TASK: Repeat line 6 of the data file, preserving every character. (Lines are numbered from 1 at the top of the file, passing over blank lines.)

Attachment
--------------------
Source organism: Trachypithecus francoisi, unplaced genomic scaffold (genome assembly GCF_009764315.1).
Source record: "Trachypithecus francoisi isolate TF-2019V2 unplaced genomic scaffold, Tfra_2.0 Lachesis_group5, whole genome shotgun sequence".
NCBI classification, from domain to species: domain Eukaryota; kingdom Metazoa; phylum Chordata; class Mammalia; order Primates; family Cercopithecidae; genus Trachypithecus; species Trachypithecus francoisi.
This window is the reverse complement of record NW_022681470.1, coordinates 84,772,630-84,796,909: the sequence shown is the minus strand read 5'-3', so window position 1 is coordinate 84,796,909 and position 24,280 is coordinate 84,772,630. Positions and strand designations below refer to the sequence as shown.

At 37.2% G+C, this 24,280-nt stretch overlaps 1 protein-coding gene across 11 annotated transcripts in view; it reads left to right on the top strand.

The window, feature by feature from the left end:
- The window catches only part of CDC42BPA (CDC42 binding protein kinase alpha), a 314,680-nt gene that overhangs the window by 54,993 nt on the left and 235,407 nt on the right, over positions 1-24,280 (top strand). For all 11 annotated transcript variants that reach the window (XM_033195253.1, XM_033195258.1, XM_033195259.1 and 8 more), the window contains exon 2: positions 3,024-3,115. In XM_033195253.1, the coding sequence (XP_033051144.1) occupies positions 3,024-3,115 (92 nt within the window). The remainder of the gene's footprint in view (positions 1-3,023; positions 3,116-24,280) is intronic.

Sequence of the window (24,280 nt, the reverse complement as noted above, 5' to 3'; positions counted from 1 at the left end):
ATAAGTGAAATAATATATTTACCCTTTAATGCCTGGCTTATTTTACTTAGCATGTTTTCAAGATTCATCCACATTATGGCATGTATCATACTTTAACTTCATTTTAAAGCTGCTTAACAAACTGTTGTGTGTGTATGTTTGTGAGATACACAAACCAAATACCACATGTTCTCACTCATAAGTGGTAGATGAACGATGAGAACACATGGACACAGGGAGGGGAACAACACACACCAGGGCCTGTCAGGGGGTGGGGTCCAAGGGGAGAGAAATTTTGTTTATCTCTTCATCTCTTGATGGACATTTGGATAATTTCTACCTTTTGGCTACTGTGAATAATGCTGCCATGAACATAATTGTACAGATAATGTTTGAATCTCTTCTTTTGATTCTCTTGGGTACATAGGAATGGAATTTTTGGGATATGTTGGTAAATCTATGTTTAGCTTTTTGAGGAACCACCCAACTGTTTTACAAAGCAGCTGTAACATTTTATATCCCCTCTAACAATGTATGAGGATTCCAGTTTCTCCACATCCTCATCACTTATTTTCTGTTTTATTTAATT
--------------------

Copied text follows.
The window, feature by feature from the left end: